The Old Owel

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The Old Owl
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The old Owl was sitting at the edge of the world and watching life—the passage of life and its trail, that is. He saw men who became attached to the worldly things such as bricks, doors and walls. The Owl knew, however, that bricks fall apart and doors break and pillars don’t last long.

He had seen so many broken crowns in the midst of ruins of this world and always sang songs to remind men that this world is temporary; He sang loud so men can hear but they didn’t care.

One day, a bird was passing by and heard the Owl sing. The bird said, “It’s best if you stop singing because men don’t like your voice; you make them sad and they don’t like you much. They think you are a pessimist and have nothing but bad news for them.”

The Old Owl was heart-broken so he never sang again.

A sad silence took place over the sky. Then God told the Owl, “Why don’t you sing anymore? My sky is sad and misses your voice.”

“Dear Lord! Your men don’t like me nor my songs,” the Owl replied.

“That’s because your songs talk about detachment and men are in love with becoming attached in this life—they become attached to anything and everything, from small to big. You are the wise observer and one who observes doesn’t become attached to anything. Detachment, on the other hand is the most beautiful virtue in this world.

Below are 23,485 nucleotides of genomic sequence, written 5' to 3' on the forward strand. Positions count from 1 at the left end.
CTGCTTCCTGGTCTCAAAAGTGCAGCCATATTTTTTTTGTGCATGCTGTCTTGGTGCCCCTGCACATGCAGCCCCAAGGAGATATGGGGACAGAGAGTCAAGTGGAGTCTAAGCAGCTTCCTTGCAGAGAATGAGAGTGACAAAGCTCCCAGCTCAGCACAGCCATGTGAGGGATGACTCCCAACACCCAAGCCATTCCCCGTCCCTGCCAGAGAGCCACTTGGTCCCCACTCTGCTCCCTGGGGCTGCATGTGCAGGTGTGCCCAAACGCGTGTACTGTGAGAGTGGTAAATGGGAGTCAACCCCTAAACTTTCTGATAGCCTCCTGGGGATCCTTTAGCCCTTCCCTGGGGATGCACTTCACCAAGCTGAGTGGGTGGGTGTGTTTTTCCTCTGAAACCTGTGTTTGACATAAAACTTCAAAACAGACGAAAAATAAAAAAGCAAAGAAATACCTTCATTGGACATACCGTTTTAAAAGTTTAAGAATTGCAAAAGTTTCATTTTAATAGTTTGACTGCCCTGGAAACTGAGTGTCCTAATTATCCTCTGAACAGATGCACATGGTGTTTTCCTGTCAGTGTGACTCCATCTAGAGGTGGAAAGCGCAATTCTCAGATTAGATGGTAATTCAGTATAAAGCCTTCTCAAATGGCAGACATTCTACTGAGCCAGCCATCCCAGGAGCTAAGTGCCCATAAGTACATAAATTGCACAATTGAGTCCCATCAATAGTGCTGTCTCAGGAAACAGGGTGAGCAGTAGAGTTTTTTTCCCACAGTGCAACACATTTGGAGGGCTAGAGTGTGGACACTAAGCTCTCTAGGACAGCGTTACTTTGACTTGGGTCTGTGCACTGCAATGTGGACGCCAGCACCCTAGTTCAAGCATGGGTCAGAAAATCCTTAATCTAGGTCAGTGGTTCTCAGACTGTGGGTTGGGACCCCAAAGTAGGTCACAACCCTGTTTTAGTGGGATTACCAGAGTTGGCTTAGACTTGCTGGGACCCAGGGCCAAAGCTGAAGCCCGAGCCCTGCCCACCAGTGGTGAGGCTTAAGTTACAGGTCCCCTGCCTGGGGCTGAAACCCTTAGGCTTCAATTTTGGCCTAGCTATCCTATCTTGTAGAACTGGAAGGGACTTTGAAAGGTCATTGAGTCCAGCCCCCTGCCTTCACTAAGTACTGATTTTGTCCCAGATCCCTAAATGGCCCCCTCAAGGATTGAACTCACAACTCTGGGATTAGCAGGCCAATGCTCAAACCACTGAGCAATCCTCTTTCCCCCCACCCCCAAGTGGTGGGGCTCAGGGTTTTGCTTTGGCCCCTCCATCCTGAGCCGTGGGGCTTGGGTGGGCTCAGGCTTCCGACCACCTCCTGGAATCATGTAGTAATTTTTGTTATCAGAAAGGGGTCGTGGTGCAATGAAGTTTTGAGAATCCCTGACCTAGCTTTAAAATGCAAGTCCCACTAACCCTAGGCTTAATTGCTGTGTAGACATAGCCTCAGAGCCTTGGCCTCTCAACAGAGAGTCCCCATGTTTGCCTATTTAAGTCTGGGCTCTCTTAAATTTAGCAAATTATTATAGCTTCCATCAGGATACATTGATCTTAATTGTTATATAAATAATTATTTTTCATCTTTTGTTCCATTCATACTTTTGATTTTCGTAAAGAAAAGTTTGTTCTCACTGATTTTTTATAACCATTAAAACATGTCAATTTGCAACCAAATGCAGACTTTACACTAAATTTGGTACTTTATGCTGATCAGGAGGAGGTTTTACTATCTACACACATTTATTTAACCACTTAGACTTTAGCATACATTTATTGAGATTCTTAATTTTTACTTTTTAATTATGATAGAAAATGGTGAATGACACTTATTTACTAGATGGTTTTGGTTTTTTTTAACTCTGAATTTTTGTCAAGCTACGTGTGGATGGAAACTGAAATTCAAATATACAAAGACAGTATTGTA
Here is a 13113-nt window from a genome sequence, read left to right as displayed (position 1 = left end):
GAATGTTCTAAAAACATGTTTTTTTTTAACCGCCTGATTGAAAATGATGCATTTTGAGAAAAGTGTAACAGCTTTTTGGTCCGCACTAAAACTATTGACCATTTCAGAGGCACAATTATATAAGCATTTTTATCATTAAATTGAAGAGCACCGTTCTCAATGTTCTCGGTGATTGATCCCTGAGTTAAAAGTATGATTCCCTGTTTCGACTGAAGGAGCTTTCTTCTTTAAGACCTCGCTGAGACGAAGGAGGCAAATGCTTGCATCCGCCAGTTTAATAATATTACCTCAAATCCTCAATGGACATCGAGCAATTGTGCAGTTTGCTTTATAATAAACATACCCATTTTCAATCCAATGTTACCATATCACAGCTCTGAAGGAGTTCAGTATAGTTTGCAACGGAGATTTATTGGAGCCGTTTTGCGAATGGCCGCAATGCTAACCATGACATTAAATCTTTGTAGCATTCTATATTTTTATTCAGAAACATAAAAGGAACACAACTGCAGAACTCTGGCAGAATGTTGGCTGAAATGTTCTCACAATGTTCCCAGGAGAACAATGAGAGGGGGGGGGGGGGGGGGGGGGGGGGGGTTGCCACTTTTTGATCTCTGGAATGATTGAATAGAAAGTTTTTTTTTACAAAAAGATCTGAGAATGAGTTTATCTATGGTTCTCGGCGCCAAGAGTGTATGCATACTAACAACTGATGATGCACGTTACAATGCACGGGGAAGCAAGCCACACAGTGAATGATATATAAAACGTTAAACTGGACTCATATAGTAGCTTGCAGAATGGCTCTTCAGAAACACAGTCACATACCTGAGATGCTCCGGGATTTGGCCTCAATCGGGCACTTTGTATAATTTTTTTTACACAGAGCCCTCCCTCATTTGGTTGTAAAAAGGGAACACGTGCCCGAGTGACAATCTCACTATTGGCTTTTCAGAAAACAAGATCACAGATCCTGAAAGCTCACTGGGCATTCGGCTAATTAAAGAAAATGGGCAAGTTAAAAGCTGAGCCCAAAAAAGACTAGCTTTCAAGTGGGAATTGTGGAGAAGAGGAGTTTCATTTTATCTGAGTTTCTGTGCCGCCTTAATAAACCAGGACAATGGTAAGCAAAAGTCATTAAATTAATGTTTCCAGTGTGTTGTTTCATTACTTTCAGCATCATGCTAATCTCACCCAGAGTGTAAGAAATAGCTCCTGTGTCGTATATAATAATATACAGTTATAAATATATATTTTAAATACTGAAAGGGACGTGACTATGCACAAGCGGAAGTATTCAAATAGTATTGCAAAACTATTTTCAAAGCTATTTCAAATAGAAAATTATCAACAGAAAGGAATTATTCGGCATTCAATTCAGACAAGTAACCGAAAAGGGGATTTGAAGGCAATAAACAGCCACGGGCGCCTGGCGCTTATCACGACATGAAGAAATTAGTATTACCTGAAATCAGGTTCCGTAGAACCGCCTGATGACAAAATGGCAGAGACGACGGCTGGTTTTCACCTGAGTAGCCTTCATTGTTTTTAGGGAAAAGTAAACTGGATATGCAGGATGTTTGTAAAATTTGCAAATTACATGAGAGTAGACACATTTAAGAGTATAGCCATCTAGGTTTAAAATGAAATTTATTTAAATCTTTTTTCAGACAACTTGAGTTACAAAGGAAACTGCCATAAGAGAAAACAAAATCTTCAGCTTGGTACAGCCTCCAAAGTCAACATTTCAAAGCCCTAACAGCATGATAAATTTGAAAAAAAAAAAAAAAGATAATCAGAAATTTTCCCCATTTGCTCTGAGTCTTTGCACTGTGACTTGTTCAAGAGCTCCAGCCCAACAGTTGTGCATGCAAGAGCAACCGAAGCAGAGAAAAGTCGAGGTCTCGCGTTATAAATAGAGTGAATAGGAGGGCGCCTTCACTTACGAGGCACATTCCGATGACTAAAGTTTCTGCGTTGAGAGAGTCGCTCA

“Please sing because your songs speak of truth and truth is sometimes bitter.”God said.


So then the old Owl sang for God as he continued to sit at the edge of the world. And those who hear him and understand him know that he has a message from God for all.

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God Gave Him Light
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It was the day of dividing the Universe.

“Demand anything from me, your share of this vast creation, and I will give that to you. I am abundant and generous,” God said.

Everyone came and asked for something. Someone asked for wings to fly, another for legs to run fast. Yet another asked for a strong big body, and someone else asked for sharp eyes to see. Another chose the ocean in which to live, and another the sky.

Suddenly, a tiny worm came by and told God:

“I don’t want much from this Universe—neither sharp eyes, nor a big body; not wings, nor legs, neither the sky nor the ocean. I only want some of your Being— just give me part of yourself and I will be happy.”

And God gave him a bit of his own light. Then he was called the Glowworm.

God said, “Whoever carries my light with him is of royalty, even if it is a tiny bit. You are now the sun who hides under a small leaf at times.”

Then God said to all other beings, “If only you knew that this tiny worm asked me the best thing because one should only demand Godness from God.”


Years and years have passed and the Gloworm is still shining at the Universe when there are no stars in the sky. His tiny light is shining and no one knows that this is the same light that once God gave to a small worm.

From Where Have You Left Your Wings by Erfan Nazarahari. Translated by Leyla Khamoushian.

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